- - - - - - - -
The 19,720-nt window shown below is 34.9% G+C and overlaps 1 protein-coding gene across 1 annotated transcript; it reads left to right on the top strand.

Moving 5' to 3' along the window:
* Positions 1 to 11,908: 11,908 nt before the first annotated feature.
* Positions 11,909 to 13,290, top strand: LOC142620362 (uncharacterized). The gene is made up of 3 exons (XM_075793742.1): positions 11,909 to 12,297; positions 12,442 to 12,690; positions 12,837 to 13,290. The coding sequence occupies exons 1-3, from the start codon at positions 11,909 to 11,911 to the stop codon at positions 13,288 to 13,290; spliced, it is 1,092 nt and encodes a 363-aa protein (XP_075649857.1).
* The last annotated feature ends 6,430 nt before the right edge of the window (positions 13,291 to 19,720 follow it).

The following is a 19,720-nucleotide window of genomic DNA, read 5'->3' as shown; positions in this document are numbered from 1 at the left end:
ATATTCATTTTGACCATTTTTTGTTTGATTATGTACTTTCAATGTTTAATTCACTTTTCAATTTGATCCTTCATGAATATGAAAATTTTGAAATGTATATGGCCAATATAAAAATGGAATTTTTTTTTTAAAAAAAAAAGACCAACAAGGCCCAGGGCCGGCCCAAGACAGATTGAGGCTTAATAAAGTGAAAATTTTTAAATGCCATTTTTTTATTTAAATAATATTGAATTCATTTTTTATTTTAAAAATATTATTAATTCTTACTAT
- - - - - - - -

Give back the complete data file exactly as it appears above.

The 19,720-nt window shown below is 34.9% G+C and overlaps 1 protein-coding gene across 1 annotated transcript; it reads left to right on the top strand.

Moving 5' to 3' along the window:
* Positions 1 to 11,908: 11,908 nt before the first annotated feature.
* Positions 11,909 to 13,290, top strand: LOC142620362 (uncharacterized). The gene is made up of 3 exons (XM_075793742.1): positions 11,909 to 12,297; positions 12,442 to 12,690; positions 12,837 to 13,290. The coding sequence occupies exons 1-3, from the start codon at positions 11,909 to 11,911 to the stop codon at positions 13,288 to 13,290; spliced, it is 1,092 nt and encodes a 363-aa protein (XP_075649857.1).
* The last annotated feature ends 6,430 nt before the right edge of the window (positions 13,291 to 19,720 follow it).

The following is a 19,720-nucleotide window of genomic DNA, read 5'->3' as shown; positions in this document are numbered from 1 at the left end:
ATATTCATTTTGACCATTTTTTGTTTGATTATGTACTTTCAATGTTTAATTCACTTTTCAATTTGATCCTTCATGAATATGAAAATTTTGAAATGTATATGGCCAATATAAAAATGGAATTTTTTTTTTAAAAAAAAAAGACCAACAAGGCCCAGGGCCGGCCCAAGACAGATTGAGGCTTAATAAAGTGAAAATTTTTAAATGCCATTTTTTTATTTAAATAATATTGAATTCATTTTTTATTTTAAAAATATTATTAATTCTTACTAT